Gary E. Marchant, Lincoln
Professor of Emerging
Technologies, Law & Ethics
Professor Gary Marchant of the Sandra Day O'Connor College of Law will receive the Outstanding Teaching Award from the Class of 2007 at commencement on Friday, May 11.
Marchant will receive the award, which was voted on by graduating law students, during the convocation program which begins at 3 p.m. at Gammage Auditorium.
Marchant is the College's Lincoln Professor of Emerging Technologies, Law and Ethics and the executive director of the Center for the Study of Law, Science, & Technology, and he also is a professor in the ASU School of Life Sciences. He teaches and researches in the areas of environmental law, risk assessment and risk management, genetics and the law, biotechnology law, food and drug law, legal aspects of nanotechnology and law, science and technology.
As a student, Marchant earned plenty of awards - he was ranked first in his class of 540 students and received the Fay Diploma at Harvard Law School, where he earned a J.D. in 1990. He also received the Sears Prize, which was awarded to the top two students in his first-year-class in 1988.
In 2003, Marchant was named the Maricopa County Bar Association's 2003 Law Professor of the Year.
But this is the first award Marchant has received from students. He said it's gratifying that they appreciate his work, but he modestly downplayed his role in the award, saying, "The subject matter is interesting stuff."
Robert Milligan, who will receive his Master of Laws in Biotechnology and Genomics at commencement, gave all the credit to Marchant, who either taught or co-taught every class Milligan had.
"I think he's terrific," said Milligan, a partner at Gallagher & Kennedy in Phoenix. "He's very bright, enthusiastic as heck, and he's an extremely prodigious reader and writer. There isn't a topic discussed in class that he hasn't read about in Nature or The Wall Street Journal ."
That Marchant is a scientist only makes his teaching more effective, Milligan said. "He understands the underlying science and technology which, for me, is probably the most important part of the experience," he said. "I can do the law but, by and large, my interest (in the Master's program) was in learning the science."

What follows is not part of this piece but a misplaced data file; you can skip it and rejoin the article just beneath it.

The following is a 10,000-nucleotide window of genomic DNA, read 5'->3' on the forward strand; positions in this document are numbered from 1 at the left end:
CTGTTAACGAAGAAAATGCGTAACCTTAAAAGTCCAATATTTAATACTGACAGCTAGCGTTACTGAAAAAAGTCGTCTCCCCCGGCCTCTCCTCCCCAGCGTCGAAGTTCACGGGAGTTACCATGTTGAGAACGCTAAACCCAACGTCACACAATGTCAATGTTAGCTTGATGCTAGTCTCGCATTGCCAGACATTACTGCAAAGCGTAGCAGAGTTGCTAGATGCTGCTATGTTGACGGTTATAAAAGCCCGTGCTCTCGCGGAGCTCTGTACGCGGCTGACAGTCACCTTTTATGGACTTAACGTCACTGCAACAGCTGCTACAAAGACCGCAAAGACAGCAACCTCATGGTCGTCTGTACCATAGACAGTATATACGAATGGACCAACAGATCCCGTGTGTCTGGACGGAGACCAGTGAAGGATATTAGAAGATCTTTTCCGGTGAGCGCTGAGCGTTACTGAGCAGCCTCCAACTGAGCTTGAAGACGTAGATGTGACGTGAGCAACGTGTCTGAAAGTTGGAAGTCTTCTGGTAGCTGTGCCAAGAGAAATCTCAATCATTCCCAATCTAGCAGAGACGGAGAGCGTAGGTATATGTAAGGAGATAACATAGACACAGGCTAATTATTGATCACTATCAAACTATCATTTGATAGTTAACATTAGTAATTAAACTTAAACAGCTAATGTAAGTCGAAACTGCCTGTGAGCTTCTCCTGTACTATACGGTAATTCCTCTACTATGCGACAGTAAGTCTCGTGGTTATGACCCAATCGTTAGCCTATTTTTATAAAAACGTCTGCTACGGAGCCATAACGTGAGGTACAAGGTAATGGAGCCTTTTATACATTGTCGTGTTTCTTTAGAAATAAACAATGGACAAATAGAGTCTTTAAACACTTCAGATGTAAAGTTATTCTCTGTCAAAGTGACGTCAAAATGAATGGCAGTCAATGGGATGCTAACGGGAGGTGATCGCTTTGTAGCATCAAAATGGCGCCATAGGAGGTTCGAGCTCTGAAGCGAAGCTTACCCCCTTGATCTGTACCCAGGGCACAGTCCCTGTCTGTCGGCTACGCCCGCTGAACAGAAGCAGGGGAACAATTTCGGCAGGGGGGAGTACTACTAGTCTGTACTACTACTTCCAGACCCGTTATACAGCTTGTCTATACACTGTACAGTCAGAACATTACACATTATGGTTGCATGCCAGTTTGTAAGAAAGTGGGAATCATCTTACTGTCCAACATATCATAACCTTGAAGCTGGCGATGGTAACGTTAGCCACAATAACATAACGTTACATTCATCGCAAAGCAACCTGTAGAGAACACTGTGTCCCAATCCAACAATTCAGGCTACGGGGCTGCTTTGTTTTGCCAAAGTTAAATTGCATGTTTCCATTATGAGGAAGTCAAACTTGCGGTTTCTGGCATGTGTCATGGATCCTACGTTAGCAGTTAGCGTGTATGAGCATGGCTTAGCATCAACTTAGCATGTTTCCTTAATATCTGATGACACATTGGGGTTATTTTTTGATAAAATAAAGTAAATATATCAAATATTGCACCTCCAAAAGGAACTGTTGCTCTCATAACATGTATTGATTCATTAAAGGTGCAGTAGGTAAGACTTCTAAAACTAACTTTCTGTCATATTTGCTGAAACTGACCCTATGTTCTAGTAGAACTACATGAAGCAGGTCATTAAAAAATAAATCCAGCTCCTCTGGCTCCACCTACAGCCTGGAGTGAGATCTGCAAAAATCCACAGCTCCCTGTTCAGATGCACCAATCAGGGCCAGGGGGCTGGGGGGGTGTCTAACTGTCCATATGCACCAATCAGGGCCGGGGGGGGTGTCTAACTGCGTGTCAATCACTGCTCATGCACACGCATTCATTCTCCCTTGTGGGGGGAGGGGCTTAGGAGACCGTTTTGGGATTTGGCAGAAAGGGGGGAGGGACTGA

In addition to his law degree, Marchant has a Ph.D. in Genetics from the University of British Columbia, and a Masters of Public Policy from the Kennedy School of Government. Prior to joining the ASU faculty in 1999, Marchant was a partner in a Washington, D.C., law firm, where he practiced environmental and administrative law.
He has written dozens of books and articles, and it was his significant research and writing skills that student Xochitl Orozco tried to absorb. Marchant helped Orozco, a Center Scholar, work on a research paper that he presented at a brain scanning technology conference in April.
"He made me a better student," said Orozco, who will do an externship this summer at the Arizona Court of Appeals. "This professor had enough faith in me to let me write a conference paper."
Marchant also oversaw her work on the staff of Jurimetrics: The Journal of Law, Science, and Technology , which is edited by the Center for the Study of Law, Science, & Technology.
"He's the most approachable person for being so educated and so qualified and so intelligent. Never has there been a closed door for me, and I'm amazed by that," she said. "Whenever I'm stuck on anything, he's willing to talk me through it, and anything I'm interested in, he'll have something for me to read about it."
Orozco, whose undergraduate degree is in biology, said that's not the norm for science academicians. "They usually shut themselves in basements of science buildings, and that's definitely not what he was."
Past winners of the Outstanding Teaching Award include John Becker (2006), Bob Bartels (2005), Jennifer Barnes (2004), Alan Matheson (2003) and Judy Stinson (2002).